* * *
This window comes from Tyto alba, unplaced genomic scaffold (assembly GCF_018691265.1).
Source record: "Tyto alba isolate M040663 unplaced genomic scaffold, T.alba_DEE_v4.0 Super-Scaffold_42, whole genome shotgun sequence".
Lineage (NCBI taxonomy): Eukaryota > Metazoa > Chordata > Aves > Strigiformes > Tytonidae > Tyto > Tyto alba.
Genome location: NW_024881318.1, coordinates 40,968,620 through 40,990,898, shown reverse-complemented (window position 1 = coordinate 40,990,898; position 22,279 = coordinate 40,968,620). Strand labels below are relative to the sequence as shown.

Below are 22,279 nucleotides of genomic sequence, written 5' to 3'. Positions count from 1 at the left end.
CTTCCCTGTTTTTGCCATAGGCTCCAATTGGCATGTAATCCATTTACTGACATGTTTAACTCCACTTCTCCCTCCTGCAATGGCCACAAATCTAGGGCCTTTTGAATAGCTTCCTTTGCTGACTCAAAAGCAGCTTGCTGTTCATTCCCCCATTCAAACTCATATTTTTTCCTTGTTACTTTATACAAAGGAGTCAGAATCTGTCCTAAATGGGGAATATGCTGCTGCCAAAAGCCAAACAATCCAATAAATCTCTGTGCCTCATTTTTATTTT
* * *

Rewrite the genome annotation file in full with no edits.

This window comes from Tyto alba, unplaced genomic scaffold (assembly GCF_018691265.1).
Source record: "Tyto alba isolate M040663 unplaced genomic scaffold, T.alba_DEE_v4.0 Super-Scaffold_42, whole genome shotgun sequence".
Lineage (NCBI taxonomy): Eukaryota > Metazoa > Chordata > Aves > Strigiformes > Tytonidae > Tyto > Tyto alba.
Genome location: NW_024881318.1, coordinates 40,968,620 through 40,990,898, shown reverse-complemented (window position 1 = coordinate 40,990,898; position 22,279 = coordinate 40,968,620). Strand labels below are relative to the sequence as shown.

Below are 22,279 nucleotides of genomic sequence, written 5' to 3'. Positions count from 1 at the left end.
CTTCCCTGTTTTTGCCATAGGCTCCAATTGGCATGTAATCCATTTACTGACATGTTTAACTCCACTTCTCCCTCCTGCAATGGCCACAAATCTAGGGCCTTTTGAATAGCTTCCTTTGCTGACTCAAAAGCAGCTTGCTGTTCATTCCCCCATTCAAACTCATATTTTTTCCTTGTTACTTTATACAAAGGAGTCAGAATCTGTCCTAAATGGGGAATATGCTGCTGCCAAAAGCCAAACAATCCAATAAATCTCTGTGCCTCATTTTTATTTT